It sux, I know, it’s never nice to be ‘trapped’ in your own home with your kids. Stop the carousel, I wanna get off!!!! But wait. Before you drown in a vat of despair, let’s pause a moment. As the great sage (someone, somewhere) said, “It is what it is.” We can’t change the law, so we may as well settle in and make the most of lockdown, if we possibly can. Could there be, is it possible, an upside?
I truly believe there is because each time we’ve had a lockdown, I’ve quietly loved it. Sure, I don’t love the fact that we are cut off from seeing family and friends face to face. I don’t love that shopping for groceries has suddenly become the highlight of my week. I most certainly do not love online remote learning with three high schoolers.
And I absolutely hate that many people are struggling to make ends meet both financially and emotionally. Hate that people are sick in the ICU without their loved ones there to support them. Hate that troubled families are stuck together when they really need space. Hate that essential workers have no choice but to keep on showing up, day after day. Hate it, hate it, hate it.
I don’t love any of that, not one little bit.
But… it is what it is.
And since it is, let’s try our best to make the most of lockdown while we’re stuck in it. A little bit of optimism and a whole lot of stoicism will get us through most of it, and a little cry here and there will help soothe the rest. Here’s how I reckon it ought to go down.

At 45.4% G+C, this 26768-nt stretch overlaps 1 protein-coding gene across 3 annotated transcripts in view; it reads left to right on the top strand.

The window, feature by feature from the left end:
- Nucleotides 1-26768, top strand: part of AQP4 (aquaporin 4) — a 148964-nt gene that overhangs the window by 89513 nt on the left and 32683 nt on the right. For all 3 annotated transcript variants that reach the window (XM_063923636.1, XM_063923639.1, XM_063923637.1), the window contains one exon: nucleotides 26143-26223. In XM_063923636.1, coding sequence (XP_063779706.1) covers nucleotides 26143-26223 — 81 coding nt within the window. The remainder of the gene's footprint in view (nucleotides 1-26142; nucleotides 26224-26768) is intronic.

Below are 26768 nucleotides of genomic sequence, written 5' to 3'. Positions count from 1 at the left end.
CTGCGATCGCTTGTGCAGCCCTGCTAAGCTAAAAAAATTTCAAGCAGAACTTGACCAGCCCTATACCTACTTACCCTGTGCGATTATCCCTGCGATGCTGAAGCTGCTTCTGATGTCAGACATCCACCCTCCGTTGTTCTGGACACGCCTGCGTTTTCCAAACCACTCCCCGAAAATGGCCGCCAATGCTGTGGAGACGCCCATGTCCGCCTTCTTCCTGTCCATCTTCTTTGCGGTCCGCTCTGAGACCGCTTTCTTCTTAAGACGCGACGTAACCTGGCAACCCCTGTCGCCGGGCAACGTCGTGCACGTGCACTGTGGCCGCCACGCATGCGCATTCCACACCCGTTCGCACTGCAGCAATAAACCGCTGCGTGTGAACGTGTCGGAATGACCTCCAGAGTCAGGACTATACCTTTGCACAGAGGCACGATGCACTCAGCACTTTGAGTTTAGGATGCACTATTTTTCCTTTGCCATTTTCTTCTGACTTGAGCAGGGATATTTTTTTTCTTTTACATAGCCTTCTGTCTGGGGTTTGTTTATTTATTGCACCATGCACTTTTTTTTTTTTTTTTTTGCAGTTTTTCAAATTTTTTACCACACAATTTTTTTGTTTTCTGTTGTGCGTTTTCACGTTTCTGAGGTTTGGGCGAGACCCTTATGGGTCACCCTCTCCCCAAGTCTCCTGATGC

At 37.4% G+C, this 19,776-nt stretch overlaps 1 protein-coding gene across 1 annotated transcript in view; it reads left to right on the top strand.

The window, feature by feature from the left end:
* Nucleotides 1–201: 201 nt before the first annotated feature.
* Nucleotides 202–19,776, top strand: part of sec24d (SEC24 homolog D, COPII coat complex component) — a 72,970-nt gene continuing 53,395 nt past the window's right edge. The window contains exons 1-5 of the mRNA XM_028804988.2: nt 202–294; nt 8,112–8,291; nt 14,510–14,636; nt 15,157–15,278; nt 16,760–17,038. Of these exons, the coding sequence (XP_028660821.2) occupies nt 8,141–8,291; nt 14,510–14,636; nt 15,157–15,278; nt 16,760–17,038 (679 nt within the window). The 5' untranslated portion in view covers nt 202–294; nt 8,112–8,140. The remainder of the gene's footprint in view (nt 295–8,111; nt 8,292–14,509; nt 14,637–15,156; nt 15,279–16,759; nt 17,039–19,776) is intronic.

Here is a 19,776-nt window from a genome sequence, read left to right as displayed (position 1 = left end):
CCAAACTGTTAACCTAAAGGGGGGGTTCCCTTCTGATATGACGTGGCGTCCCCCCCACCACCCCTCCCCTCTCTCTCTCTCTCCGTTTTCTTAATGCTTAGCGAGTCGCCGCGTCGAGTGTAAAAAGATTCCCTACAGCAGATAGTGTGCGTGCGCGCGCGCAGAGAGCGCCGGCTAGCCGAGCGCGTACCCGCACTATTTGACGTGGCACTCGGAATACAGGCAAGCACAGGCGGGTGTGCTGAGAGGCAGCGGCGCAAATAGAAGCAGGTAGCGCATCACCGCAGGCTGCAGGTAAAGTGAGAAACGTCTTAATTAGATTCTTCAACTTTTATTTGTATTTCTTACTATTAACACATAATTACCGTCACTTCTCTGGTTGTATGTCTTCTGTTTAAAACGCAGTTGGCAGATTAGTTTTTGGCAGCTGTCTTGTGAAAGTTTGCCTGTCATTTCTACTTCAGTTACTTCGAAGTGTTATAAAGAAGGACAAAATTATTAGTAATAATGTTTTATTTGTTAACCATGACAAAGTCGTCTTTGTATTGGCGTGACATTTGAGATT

1. Embrace the simplicity
Call it boring, or call it living the simple life. Lockdown means there is a whole lotta nothing going on and I like it.
I’ve had roughly six hours put back into my week simply because I don’t have to drive my kids around. How much time a week have you been given back?
There’s time every day for a long walk with the dog. More time to plan meals and certainly more time to enjoy cooking them. So we’re eating better and rather than being an inconvenience that the busy teens endure because I make them, dinner time is a highlight of the day for everyone.
We’re lingering together because there’s literally nothing else to do of an evening. So… love the simplicity. Slow things down and just allow the simple life to be a good one.
For kids who can’t handle simple: 17 projects for older kids that will help them find their passion
2. Reshuffle daily family habits
Since there’s no one else they can talk to, my kids are talking to me a lot more than they were. Is that the same for you?
I reckon they’re thinking “any port in a storm” and here we are, having chats.
It might be about something in the news (or more likely that they saw on Tik Tok). Or the rush to let the household know how many cases there were overnight (if you’re interested, Twitter is always the first place to find out). Then we chat about the dickhead who visited 27 BBQ places whilst infectious – or whatever today’s news brings.
Lockdown allows for a bit of a reset of how we spend our days. Now is the time to introduce things you’d like to have in your family. Whether that’s setting a specific time together, heading out for a walk after dinner, or simply eating breakfast together and starting the day right.